Inspiring women into tech careers

Reshaping tech pathways for women: Dr Mahsa McCauley's game-changing non-profit

Dr Mahsa McCauley, Founder of She# From embracing technology at an early age to pursuing an education in Iran and New Zealand that culminated in a doctorate and a Google scholarship, Dr Mahsa McCauley is on a mission to change the tech landscape. An expert in AI and machine learning, and director of Women in Tech at Auckland University of Technology, she is also the founder of She# (She Sharp). As a charitable trust, She# brings professionals together with university and high school students with the aim of encouraging more women into the tech industry.

A vocational education

Dr McCauley’s interest in tech grew from the time she built a computer with her father. “He gave me the opportunity to build a computer from scratch, helping me to assemble all the components and giving me the confidence to challenge myself,” she says.

Mahsa McCauley
Dr Mahsa McCauley, Founder of She#

Finding that she enjoyed this practical side, she studied a bachelor’s degree in software development engineering and then a master’s in computer architecture hardware, before moving from Iran to New Zealand for her PhD in AI and natural language processing (machine learning). It wasn’t until partway through her tertiary education that Dr McCauley found herself in a minority. Education is highly valued in Iran and, during her bachelor’s degree, there were more women than men.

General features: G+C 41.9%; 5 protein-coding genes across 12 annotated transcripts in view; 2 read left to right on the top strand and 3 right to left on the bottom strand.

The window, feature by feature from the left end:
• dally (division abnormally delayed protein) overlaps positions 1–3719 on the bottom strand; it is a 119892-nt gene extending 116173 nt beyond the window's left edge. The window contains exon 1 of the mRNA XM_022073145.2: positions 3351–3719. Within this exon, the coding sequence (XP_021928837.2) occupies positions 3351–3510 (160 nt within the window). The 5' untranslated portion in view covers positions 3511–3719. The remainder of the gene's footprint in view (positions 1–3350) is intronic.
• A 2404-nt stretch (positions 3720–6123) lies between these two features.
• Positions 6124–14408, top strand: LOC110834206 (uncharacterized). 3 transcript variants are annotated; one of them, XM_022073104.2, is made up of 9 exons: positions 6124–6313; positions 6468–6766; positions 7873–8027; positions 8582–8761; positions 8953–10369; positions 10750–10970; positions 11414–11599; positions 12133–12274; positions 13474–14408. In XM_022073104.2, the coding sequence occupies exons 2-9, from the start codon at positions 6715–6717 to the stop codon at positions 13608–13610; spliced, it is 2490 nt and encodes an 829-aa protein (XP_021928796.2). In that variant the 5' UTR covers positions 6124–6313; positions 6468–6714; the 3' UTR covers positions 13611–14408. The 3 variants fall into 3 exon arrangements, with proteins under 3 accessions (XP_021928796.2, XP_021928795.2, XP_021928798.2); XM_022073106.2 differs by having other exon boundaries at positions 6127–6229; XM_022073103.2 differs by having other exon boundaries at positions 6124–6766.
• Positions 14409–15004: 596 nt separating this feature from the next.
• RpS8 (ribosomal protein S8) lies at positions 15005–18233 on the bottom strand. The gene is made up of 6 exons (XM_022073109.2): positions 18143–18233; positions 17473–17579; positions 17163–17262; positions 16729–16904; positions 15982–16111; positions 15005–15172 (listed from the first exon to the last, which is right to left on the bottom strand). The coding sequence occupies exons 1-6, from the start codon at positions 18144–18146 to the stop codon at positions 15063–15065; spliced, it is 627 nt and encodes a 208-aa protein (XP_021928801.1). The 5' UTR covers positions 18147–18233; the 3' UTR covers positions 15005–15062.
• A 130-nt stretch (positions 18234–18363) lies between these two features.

“In postgrad this changed though,” she recalls. “I was one of only two women in my master’s course and in New Zealand I was the only woman at my university studying a PhD in computer engineering.” As a lecturer in New Zealand, she found that fewer than 10 per cent of her students were female. “When you are in the minority there’s an increased pressure to prove your skills; you have to exert double the effort. There is a lack of female role models too, which is difficult as it’s so important to have representation and inspiration through those you can see.”

It’s so important to have representation and inspiration through those you can see

Dr McCauley won a Google scholarship in 2013; she was the representative from New Zealand in the Asia-Pacific region and one of the very few women in engineering. The scholarship was in memory of American computer scientist Anita Borg, who had been passionate about growing women in tech, visualising a fifty–fifty split by 2020, before her life was cut short by brain cancer. “They showed us a YouTube video of her life and vision and it brought me to tears,” says Dr McCauley. “It was super inspiring and prompted me to work to change things too.”

Launching She#

On returning to Auckland in 2014, Dr McCauley started a small Auckland-based group of university students as a platform enabling women in tech to share, learn and connect with each other. This original group evolved into She# (SheSharp), a New Zealand non-profit organisation dedicated to empowering women in tech. The name is a play on C#, the programming language. Starting with around 25 people initially, membership has now grown to 1800.